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Tips for U.S. Holiday Travel in December

Posted on December 20th, 2019 by Jacqueline Schultz

Have you ever seen the movie “Planes, Trains and Automobiles”? If you have not, you should take a study break and grab some popcorn. This hilarious movie portrays character Neal Page as a businessman trying to get home to his wife for the holidays. His flight rerouted due to a major snowstorm. The entirety of the movie shows all the various failed methods that he takes to get home. To avoid this scenario, take a look at our tips for U.S. holiday travel in December!

Plan Ahead

Preparation is key for anything in life. However, it is especially important to be on top of preparing for your trip during the holiday season. Try to book your flights far in advance in order to receive the best prices and available flights. Keep in mind that the closer you book your flight to a U.S. holiday, the busier the airport will be. Be sure to have all of your travel arrangements taken care of as far in advance as possible.

Tips for Gifts

As an international student, you have the opportunity to bring some unique gifts back home to your family and friends! Giving gifts from the U.S. is very thoughtful, but can be difficult to pack. TSA agents typically recommend shipping gifts ahead of time. If you do not want to ship gifts in advance, be mindful of that when you pack. Leave them unwrapped in your bag so that they take up less room in your suitcase or intentionally buy smaller presents.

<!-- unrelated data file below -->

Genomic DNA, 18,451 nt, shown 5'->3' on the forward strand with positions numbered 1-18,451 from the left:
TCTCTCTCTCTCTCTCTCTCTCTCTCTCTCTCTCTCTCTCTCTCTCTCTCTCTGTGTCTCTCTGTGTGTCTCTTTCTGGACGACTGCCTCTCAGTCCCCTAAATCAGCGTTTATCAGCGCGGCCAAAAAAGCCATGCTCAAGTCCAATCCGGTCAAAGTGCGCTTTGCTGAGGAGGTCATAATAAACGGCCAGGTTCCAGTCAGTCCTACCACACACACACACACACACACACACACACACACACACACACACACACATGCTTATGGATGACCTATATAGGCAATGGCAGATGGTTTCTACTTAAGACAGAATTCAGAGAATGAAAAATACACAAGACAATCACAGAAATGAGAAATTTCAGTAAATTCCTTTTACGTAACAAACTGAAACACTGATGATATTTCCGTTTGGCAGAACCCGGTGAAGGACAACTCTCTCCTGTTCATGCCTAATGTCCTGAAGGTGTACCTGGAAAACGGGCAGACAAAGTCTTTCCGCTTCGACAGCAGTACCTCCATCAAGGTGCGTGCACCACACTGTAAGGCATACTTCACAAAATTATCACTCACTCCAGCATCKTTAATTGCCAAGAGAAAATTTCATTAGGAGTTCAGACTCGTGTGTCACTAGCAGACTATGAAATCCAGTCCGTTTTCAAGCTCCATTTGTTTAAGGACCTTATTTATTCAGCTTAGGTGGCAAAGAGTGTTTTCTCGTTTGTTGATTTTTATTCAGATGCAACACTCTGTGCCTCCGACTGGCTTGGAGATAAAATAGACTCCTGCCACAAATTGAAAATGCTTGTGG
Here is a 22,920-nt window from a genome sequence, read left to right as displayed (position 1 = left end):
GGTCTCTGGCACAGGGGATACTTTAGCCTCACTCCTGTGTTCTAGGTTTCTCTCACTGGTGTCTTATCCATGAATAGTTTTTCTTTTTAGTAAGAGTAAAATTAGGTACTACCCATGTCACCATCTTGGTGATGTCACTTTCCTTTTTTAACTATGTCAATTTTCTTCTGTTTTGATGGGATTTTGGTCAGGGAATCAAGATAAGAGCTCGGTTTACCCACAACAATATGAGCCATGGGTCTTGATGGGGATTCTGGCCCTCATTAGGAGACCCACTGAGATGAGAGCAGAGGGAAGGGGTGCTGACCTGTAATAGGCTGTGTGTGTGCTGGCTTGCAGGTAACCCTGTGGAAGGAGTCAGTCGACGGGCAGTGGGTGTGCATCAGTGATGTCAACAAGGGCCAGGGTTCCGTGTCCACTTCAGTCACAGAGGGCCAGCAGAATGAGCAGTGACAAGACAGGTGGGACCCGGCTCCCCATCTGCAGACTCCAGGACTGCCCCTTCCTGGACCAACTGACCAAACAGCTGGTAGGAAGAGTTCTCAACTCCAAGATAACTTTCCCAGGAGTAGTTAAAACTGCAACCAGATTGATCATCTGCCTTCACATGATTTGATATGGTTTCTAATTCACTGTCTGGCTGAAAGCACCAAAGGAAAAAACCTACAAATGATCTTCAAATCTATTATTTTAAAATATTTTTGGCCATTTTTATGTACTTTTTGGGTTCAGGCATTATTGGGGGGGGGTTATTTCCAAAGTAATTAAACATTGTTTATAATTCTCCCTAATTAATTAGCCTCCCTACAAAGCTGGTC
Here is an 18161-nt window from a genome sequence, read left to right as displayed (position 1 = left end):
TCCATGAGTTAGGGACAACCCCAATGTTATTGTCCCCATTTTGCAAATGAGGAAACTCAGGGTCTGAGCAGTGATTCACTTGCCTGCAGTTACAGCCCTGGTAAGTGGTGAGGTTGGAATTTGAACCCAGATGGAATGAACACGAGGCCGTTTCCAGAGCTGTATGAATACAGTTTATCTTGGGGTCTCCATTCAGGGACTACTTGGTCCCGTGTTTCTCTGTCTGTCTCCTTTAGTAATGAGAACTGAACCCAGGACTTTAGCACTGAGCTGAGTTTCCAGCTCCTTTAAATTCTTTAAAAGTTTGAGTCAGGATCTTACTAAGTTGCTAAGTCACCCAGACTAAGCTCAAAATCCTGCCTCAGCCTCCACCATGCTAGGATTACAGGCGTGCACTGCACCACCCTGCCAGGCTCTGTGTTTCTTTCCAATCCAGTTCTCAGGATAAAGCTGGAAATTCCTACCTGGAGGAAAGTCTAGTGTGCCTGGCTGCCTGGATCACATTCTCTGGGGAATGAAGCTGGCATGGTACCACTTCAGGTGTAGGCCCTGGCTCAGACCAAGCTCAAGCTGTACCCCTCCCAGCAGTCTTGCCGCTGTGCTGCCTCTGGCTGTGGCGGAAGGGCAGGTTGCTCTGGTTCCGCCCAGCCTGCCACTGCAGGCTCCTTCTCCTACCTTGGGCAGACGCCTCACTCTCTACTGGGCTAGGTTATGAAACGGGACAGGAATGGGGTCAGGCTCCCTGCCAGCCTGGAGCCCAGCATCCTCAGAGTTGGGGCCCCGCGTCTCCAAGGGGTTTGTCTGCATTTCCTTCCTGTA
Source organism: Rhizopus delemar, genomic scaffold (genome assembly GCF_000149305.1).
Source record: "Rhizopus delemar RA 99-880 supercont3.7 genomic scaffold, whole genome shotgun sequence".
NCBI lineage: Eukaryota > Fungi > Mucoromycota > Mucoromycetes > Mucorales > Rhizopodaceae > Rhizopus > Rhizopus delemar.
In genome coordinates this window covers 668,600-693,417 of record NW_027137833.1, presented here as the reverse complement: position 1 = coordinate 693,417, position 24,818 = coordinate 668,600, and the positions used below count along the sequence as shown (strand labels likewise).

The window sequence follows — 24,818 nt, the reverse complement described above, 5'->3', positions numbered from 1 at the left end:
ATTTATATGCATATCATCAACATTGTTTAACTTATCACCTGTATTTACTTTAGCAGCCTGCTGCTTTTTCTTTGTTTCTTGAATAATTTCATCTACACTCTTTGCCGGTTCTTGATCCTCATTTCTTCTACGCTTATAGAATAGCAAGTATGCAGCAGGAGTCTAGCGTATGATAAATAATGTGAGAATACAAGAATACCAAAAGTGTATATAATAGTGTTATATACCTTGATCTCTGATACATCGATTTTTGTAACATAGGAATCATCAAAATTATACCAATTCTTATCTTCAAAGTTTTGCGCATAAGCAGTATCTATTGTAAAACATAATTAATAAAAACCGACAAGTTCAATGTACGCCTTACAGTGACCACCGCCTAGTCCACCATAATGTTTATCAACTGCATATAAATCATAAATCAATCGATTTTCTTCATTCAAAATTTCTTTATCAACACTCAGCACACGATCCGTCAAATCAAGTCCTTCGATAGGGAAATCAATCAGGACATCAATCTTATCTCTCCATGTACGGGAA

Buy Travel Insurance

Buying travel insurance may not be on your wish list with everything else you will need to accomplish at the end of your fall semester. However, it is certainly something that should be considered. Travel insurance will help you plan for the unexpected. Whether you have a flight cancellation, lost luggage or a missed connection, travel insurance is one of those items that is good to have at a busy time of the year.

Check In Online

Most airlines will now send you an email so that you can check in for your flight online. Checking in online is definitely one of our tips for U.S. holiday travel in December. This provides you with the option of checking in and printing your boarding pass the day before your flight. You can skip an extra line at the airport (assuming you do not check bags) and print your boarding pass early. This can save a lot of time, especially if you are running late or if the line at security looks a bit long.

Have Someone Drive You to the Airport

If possible, try to see if someone can drive you to the airport. Daily parking costs can range from $10-$36 per day and you may not even be able to park in a convenient spot. By carpooling or having someone drive you, you may be able to save a little bit of time and money. If you do not have someone on campus who can drive you, it may be more efficient to take a cab or uber to the airport.

Only Bring a Carry On

Packing light is definitely one of our tips for U.S. holiday travel. If you can fit everything you need in one carry on suitcase, you will be able to save time and money when traveling. The average cost across airlines for checking a bag is $25 per bag. In addition, you will be able to save so much time checking in pre-departure and at baggage plan after your flight.